Is it ensure, insure, or assure?
"relapsed criminal," 1863, from French récidiviste, from récidiver "to fall back, relapse," from Medieval Latin recidivare "to relapse into sin," from Latin recidivus "falling back," from recidere "fall back," from re- "back, again" (see re-) + comb. form of cadere "to fall" (see case (n.)). Recidivation in the spiritual sense is attested from early 15c., was very common 17c.
recidivist re·cid·i·vist (rĭ-sĭd'ə-vĭst)
A person who relapses, especially by returning to criminal behavior.
recidivism re·cid·i·vism (rĭ-sĭd'ə-vĭz'əm)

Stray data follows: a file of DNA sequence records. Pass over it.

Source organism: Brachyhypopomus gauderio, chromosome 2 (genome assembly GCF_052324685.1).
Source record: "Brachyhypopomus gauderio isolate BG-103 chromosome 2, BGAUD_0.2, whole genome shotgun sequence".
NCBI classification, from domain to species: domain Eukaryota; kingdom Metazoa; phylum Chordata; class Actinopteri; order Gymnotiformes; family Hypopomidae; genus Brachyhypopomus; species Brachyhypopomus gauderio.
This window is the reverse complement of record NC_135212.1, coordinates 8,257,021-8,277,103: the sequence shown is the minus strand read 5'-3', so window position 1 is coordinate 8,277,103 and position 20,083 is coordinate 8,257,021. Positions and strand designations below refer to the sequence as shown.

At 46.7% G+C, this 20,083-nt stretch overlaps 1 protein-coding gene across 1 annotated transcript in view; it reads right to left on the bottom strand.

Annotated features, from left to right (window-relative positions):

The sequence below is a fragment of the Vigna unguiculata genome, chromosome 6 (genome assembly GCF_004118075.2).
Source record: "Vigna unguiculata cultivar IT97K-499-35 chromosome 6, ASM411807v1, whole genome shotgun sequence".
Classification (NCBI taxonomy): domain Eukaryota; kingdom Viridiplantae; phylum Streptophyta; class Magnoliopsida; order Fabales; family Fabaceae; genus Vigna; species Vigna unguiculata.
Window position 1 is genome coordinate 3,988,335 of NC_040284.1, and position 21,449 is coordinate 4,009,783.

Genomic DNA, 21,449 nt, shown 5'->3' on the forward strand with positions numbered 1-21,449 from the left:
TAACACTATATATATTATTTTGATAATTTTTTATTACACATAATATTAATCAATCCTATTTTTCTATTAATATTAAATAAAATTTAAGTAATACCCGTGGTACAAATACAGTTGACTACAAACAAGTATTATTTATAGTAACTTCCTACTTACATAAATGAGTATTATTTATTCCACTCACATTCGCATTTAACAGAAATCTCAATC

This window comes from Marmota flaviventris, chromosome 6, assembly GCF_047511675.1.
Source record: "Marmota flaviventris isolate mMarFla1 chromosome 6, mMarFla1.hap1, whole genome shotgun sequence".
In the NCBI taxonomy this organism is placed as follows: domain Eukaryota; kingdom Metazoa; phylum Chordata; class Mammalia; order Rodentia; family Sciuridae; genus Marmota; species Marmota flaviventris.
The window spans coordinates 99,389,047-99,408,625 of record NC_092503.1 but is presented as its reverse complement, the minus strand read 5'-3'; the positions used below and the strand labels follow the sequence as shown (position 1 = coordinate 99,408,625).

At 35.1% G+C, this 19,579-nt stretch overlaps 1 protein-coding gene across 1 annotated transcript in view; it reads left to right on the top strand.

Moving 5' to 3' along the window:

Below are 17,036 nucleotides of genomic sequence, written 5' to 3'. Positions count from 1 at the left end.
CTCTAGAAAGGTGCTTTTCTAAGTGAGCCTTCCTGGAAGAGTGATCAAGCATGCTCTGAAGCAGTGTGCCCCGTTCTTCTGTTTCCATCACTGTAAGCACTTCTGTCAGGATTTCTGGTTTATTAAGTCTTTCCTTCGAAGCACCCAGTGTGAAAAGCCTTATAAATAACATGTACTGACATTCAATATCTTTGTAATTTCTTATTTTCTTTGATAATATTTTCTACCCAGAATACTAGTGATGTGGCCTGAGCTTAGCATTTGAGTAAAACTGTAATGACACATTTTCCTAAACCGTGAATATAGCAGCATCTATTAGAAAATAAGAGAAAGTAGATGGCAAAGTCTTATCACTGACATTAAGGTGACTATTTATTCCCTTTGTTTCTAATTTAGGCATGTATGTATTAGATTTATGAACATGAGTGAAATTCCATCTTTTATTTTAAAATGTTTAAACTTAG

A tendency to lapse into a previous pattern of behavior, especially a pattern of criminal habits.
The relapse of a disease or symptom. Also called recidivation.
tendency toward chronic criminal behaviour leading to numerous arrests and re-imprisonment. Studies of the yearly intake of prisons, reformatories, and jails in the United States and Europe show that from one-half to two-thirds of those imprisoned have served previous sentences in the same or in other institutions. The conclusion is that the criminal population is made up largely of those for whom criminal behaviour has become habitual; moreover, penal institutions appear to do little to change their basic behaviour patterns